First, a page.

Covering Tanzania: Using Insecticide-Treated Nets Against Malaria


There are people who spend their time
working hands-on in the fight against malaria. You can find them in research labs
and health care facilities. You can also find them in schools. In order to protect Tanzanian families and communities from
malaria, school children and health care workers, have become primary drivers for insecticide-treated nets
for malaria prevention efforts. The National Malaria Control Program is
implementing its third malaria strategic plan. The vision of the plan is to make sure
that we eliminate malaria in Tanzania. That means having a society free from malaria. As part of its strategy to control malaria
and its affects in Tanzania, health service delivery centres and schools
are used as channels to maintain widespread availability of long lasting insecticide-treated nets to households. These efforts are supported by The U.S. President’s Malaria
Initiative and other partners. My name is Waziri Nyoni and I am the Chief of Party
for the VectorWorks project in Tanzania. We operationalize continuous distribution
and it is through 3 main channels, which is distribution of nets through
schools, distribution of nets through health facilities to pregnant women and children under 1 year of age, and then the distribution of nets through private sector. Where people get more options to choose what
types of nets and what types of netting material they want. So through these 3 channels we have
been able to assist the Government of Tanzania, to maintain long lasting insecticide-treated net coverage levels. Malaria claims the life of a child every 2 minutes. According to the 2017 WHO World Malaria Report,
use of insecticide-treated nets has been shown to reduce malaria incident rates by 50%, and to reduce malaria mortality
rates by 55% in children under the age of 5. Every year in order to assess how many nets
we need to distribute we do what we call NetCalc analysis. It’s a mathematical tool which allows us to
estimate how many nets we need to get out every year. So for example last year, through schools alone
we have been able to distribute over 3 million nets and through health facilities
about 500,000 nets have been distributed to pregnant women and children under 1 years old. So what does this get us
in terms of achievements and results? It gets us the annual numbers that we have
been able to push out to maintain coverage levels and without risking the vulnerable groups
in getting malaria. By sharing knowledge and practices
with friends, family members, and patients both health care workers and school children
enable better health for the whole community. My name is Asia.
I am in standard 3 in Buhighwe Primary School. What I love the most about school,
it is the opportunity to learn, I love my teachers, my friends and even the school environment. Tanzania has become one of the first countries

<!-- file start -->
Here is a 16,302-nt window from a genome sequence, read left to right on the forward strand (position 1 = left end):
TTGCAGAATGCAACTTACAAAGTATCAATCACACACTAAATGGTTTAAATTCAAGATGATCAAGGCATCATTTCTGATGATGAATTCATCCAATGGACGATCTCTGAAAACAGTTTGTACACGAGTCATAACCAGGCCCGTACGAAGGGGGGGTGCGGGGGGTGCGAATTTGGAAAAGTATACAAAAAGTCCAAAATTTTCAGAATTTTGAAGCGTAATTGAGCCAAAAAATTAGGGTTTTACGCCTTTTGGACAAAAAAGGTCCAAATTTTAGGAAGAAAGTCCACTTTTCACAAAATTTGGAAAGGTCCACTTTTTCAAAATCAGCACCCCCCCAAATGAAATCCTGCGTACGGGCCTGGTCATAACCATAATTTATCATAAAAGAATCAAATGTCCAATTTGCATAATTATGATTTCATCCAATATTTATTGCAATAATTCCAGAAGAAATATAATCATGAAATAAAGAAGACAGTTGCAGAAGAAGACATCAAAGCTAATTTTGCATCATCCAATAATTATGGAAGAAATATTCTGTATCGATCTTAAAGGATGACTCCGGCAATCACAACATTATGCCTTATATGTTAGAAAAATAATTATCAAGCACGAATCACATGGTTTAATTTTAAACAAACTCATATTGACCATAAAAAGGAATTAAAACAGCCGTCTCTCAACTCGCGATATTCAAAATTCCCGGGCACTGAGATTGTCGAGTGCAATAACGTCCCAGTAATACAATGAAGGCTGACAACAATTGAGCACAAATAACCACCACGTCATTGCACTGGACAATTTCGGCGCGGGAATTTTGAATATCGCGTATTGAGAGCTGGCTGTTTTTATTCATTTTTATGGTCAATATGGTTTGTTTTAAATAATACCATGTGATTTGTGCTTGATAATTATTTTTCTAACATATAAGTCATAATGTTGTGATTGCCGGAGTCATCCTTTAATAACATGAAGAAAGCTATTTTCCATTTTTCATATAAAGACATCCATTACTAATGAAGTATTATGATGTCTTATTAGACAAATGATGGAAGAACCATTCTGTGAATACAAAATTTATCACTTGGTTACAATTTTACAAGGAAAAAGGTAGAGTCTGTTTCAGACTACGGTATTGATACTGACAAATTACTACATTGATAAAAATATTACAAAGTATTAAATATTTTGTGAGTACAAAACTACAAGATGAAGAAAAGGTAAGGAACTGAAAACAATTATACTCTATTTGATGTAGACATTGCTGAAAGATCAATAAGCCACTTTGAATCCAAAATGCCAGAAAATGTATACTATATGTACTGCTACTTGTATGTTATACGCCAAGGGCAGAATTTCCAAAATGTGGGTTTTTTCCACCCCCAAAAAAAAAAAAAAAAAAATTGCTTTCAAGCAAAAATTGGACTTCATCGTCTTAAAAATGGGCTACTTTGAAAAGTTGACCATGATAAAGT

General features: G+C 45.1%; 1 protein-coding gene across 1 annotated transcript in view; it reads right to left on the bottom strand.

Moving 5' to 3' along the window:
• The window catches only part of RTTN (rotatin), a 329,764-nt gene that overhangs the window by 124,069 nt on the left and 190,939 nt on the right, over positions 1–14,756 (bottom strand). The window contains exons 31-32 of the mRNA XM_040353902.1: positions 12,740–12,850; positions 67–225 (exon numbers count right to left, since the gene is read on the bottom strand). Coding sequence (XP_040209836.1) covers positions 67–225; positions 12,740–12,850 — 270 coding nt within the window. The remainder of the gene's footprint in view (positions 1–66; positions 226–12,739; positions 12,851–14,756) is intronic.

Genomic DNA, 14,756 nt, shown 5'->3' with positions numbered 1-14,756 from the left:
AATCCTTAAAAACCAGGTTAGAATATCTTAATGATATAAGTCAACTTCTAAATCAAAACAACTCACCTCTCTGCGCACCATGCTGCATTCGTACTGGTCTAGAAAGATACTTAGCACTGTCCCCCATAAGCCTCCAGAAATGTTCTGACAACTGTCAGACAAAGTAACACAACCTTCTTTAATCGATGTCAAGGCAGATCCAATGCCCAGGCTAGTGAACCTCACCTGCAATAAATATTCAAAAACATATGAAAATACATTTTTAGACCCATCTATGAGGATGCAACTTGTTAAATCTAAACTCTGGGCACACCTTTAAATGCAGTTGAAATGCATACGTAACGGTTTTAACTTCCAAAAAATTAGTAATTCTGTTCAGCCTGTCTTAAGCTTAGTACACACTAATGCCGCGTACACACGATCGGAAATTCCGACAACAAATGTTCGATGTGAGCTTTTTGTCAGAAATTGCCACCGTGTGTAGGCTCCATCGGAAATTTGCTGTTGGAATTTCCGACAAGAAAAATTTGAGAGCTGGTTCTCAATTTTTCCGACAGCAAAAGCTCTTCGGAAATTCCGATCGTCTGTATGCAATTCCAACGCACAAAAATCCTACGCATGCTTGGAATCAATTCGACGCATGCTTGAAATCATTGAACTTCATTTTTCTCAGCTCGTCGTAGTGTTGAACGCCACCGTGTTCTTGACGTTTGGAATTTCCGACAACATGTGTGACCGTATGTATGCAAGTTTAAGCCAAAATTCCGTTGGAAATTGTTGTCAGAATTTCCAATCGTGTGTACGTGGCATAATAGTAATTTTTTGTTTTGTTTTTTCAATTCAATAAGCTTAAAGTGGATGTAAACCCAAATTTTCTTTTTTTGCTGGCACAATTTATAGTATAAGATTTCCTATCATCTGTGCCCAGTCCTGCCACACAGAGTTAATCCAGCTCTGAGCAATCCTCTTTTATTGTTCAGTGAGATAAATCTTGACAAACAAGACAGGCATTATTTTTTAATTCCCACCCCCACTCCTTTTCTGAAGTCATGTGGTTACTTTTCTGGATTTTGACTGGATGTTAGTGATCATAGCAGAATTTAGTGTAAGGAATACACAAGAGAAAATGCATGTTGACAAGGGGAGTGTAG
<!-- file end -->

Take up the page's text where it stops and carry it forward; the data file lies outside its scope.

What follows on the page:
in the world to adopt a continuous distribution model to the supply of insecticide-treated
nets instead of relying on periodic distribution. The U.S. President’s Malaria Initiative supports
the procurement and distribution of insecticide-treated nets as well as technical assistance and capacity building
for the government of Tanzania to manage these programs. Technology is being used to track stock movement
using a real-time mobile and web-based delivery system. At Simba Logistics, we have tried to reach
every corner of Tanzania. The places are very remote
but since the motive is to reach all the people we have come up with a technology
to make sure that every end mile centre gets the nets. We have 2 tracking systems. The first system we track from the warehouse
to the district, then once the consignment has
been delivered to the school or to the health centre we have a mobile application system where
our delivery officer uploads the documents into the system, then everybody can see the data online. To us, Simba Logistics, it is not just
another business, we are giving back to the community, and we feel very happy about it. According to the 2017 WHO World Malaria Report,
nearly 407,000 people across Africa die due to malaria each year. Malaria can cause complications
such as maternal anemia and low birth weight. Infants who sleep under insecticide-treated nets
significantly reduce their chance of exposure to malaria. The U.S. President’s Malaria Initiative-funded
VectorWorks project has supported the government of Tanzania in distributing more than 4.5
million insecticide-treated nets across the country, and they will continue to work with the Tanzanian
government to fight malaria. The U.S. President’s Malaria Initiative is also actively
supporting various interventions in its effort to fight malaria. These includes indoor residual spraying,
entomological monitoring, case management, social behaviour change communication,
supervision, and monitoring and evaluation. The threat of malaria remains, but through these continuous
efforts, strong partnerships and innovative ideas, the future of malaria control in Tanzania
is looking brighter than ever.

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